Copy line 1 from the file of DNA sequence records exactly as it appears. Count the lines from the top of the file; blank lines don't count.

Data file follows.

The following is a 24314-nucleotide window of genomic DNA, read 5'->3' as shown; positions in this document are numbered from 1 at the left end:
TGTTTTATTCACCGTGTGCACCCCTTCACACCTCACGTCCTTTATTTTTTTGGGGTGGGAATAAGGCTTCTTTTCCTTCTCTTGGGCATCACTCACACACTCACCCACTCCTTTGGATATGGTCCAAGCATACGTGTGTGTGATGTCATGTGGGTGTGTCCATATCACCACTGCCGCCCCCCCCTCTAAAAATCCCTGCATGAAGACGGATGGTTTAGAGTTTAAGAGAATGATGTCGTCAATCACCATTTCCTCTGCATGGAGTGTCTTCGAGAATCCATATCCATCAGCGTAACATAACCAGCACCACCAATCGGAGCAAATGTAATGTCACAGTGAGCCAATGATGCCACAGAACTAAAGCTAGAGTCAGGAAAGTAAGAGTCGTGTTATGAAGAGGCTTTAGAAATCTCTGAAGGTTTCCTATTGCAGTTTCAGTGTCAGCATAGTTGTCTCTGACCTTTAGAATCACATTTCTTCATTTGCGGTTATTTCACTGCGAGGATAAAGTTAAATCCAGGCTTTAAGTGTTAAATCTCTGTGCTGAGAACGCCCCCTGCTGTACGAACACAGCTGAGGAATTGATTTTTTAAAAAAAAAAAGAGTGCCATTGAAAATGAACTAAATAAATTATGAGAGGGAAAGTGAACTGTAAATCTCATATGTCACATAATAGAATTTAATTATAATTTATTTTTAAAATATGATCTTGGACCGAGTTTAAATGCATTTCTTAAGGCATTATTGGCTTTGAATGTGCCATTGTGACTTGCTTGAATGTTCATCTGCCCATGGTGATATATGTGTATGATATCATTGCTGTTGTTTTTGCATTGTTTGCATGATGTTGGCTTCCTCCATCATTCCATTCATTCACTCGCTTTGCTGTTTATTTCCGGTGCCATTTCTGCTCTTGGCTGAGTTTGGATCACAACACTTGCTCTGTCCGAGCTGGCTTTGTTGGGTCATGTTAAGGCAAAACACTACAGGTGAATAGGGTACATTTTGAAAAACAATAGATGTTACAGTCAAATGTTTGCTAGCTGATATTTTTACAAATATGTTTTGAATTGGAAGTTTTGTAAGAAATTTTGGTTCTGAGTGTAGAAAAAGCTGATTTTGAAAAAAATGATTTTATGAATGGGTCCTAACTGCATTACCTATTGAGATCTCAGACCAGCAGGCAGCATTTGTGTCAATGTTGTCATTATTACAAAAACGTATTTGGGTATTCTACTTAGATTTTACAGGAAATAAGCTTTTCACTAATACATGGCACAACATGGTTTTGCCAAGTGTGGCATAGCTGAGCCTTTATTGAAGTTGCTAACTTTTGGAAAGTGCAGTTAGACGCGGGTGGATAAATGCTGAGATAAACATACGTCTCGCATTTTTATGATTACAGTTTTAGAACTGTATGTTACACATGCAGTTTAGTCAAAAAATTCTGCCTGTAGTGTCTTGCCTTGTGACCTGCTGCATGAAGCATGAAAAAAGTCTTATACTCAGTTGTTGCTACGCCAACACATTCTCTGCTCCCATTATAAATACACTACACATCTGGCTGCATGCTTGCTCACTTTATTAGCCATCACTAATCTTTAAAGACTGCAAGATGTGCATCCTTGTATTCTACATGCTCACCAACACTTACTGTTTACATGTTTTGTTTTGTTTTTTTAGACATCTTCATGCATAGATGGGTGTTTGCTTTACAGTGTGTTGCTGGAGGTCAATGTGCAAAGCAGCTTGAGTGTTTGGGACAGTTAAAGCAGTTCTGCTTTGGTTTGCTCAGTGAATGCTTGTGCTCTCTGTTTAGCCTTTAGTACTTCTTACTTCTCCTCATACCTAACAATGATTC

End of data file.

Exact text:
The following is a 24314-nucleotide window of genomic DNA, read 5'->3' as shown; positions in this document are numbered from 1 at the left end: